• S&P 500 futures recover after 1.3% drop in early trade
  • Yuan climbs on reports of US-China currency pact
  • FOMC minutes show sharply divided Fed

Investors across the globe are closely monitoring the high-level US-China trade talks, which will kick off today as China’s Vice Premier Liu He sits on the table with US trade representative Robert Lighthizer and US Treasury Secretary Steven Mnuchin.

Several trade-related headlines have been released prior to the meeting and looking at the market’s reaction, there seems to be lot of confusion. Wall Street and European Indices climbed yesterday after reports showing Chinese officials offered to increase purchases of US agricultural products in the hope of reaching a partial deal.

Earlier this morning, S&P 500 futures spiked lower, falling 1.3% after the South China Morning Post reported that the two countries had made no progress on key trade issues during deputy level talks, and Vice-Premier Liu He may leave earlier than expected. However, futures pared most of the losses following a story from the New York Times that Washington will issue licenses allowing some US firms to supply non-sensitive goods to Huawei Technologies.

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The Chinese Yuan climbed more than 0.3% this morning following Bloomberg’s report that Trump’s administration is looking at rolling out a previously agreed currency pact. Such an agreement may lead to further strength in CNY, but details of the pact are needed to better assess the magnitude of the move.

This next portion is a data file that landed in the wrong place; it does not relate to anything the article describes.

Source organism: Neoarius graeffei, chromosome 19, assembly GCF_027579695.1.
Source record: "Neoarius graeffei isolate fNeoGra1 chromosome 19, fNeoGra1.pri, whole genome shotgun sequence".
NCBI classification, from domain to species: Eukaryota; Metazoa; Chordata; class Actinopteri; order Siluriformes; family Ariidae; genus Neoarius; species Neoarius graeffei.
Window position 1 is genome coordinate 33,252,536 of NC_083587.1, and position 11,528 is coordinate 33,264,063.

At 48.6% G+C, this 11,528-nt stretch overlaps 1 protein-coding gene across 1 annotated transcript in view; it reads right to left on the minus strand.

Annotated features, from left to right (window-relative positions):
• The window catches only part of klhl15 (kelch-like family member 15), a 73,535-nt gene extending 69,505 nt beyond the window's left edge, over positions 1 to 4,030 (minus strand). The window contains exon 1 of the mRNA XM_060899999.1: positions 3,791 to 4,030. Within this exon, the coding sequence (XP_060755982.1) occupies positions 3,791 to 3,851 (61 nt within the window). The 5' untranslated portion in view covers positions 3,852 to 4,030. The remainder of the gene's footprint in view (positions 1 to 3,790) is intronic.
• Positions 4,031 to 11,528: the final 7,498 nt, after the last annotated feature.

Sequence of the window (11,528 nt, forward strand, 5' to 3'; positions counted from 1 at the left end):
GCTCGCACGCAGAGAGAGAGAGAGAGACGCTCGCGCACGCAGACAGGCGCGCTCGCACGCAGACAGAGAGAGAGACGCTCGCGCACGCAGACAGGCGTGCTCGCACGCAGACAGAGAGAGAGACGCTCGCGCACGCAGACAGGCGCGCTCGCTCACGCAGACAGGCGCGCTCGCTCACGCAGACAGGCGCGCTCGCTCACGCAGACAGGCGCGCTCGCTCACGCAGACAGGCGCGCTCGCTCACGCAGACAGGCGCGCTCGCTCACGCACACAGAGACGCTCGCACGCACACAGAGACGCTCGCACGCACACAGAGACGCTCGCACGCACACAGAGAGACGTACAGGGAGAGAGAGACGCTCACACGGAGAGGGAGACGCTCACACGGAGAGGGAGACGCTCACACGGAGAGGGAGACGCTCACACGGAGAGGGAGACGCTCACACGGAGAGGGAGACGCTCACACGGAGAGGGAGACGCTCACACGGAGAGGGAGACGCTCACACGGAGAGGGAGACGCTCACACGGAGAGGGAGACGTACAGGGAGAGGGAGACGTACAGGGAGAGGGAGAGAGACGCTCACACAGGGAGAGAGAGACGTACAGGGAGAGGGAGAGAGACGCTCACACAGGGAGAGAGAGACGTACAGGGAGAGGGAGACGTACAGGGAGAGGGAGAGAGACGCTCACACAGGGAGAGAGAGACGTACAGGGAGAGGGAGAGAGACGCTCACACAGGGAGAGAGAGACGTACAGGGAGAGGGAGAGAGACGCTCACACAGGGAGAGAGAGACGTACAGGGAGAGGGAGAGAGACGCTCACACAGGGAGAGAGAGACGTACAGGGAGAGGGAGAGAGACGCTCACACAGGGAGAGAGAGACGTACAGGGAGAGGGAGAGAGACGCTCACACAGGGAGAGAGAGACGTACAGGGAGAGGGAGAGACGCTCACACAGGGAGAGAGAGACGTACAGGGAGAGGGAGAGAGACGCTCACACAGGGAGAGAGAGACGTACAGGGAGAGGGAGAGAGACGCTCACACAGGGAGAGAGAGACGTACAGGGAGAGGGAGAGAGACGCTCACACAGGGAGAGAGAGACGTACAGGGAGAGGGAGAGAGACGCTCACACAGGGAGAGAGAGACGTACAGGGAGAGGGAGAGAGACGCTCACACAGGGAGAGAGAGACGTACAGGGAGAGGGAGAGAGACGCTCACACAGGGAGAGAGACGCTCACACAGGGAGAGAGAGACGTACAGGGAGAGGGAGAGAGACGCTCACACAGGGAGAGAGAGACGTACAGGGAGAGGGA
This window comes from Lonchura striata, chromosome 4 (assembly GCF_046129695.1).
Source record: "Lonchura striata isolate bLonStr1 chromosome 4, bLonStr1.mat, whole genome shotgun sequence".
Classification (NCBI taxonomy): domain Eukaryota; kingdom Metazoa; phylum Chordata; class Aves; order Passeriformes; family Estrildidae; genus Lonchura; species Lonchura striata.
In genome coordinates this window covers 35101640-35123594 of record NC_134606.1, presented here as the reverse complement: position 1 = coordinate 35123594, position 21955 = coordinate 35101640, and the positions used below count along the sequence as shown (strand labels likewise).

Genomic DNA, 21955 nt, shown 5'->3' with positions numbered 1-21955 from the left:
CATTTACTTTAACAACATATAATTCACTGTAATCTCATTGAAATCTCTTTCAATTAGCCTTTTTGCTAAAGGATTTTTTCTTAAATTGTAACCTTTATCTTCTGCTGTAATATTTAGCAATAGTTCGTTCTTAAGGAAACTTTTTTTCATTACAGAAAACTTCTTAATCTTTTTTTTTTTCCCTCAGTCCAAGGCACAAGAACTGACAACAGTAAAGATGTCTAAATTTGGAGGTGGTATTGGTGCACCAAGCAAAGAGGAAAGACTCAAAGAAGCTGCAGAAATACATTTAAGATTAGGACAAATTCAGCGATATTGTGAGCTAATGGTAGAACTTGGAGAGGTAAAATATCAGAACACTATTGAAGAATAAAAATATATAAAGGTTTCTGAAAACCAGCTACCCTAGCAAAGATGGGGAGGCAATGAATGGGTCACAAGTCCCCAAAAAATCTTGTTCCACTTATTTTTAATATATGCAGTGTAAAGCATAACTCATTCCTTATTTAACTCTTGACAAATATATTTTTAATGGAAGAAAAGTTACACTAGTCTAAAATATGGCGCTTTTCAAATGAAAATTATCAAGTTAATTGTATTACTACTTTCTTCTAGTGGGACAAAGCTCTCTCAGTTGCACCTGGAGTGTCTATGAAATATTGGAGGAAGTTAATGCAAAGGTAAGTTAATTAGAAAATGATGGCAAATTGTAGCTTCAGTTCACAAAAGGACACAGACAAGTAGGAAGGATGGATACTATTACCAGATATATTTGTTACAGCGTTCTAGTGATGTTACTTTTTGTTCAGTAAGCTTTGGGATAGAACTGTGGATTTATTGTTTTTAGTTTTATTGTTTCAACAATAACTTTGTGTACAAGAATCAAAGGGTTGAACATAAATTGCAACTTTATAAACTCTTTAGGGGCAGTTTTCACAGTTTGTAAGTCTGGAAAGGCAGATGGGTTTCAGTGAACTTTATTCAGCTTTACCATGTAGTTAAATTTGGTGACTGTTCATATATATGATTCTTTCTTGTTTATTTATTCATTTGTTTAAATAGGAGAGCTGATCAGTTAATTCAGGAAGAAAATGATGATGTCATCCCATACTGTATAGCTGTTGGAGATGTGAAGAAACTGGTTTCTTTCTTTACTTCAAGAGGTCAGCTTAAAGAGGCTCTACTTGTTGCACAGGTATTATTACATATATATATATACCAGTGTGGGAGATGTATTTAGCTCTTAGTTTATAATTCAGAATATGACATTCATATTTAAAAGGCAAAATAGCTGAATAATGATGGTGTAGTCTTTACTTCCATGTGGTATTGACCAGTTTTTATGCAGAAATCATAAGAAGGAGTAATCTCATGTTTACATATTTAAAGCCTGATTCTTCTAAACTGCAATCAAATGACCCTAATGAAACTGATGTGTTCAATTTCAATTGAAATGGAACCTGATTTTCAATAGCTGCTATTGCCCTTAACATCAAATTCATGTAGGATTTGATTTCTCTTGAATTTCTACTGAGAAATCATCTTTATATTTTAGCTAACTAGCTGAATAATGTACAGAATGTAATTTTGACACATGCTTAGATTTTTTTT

There’s obviously a lot of noise in the markets, and no one knows for certain how the latest round of negotiations will end. The lack of clarity will keep trading volumes low and volatility high, but it seems investors are remaining defensive for now. If talks break down and Trump’s administration raises tariffs next Tuesday, we are likely to see another steep selloff in risk assets.

Federal Reserve needs to better align with market expectations

The minutes of the FOMC released yesterday showed sharp division among its members about the future path of US monetary policy. Some policymakers are worried that markets are heavily betting on further easing following the two rate cuts in July and September. That’s obvious when you look at Fed funds futures rates compared to the Fed’s own dot plot.

Aligning with market expectations first requires consensus among policymakers, but Fed members are becoming increasingly divided.

The minutes didn’t have a significant impact on markets yesterday. Investors still anticipate an 85% chance of a rate cut by the end of the month according to CME’s Fedwatch Tool. This probability may change depending on the outcome of trade talks and upcoming data, with today’s consumer prices and Friday’s Consumer Sentiment in focus


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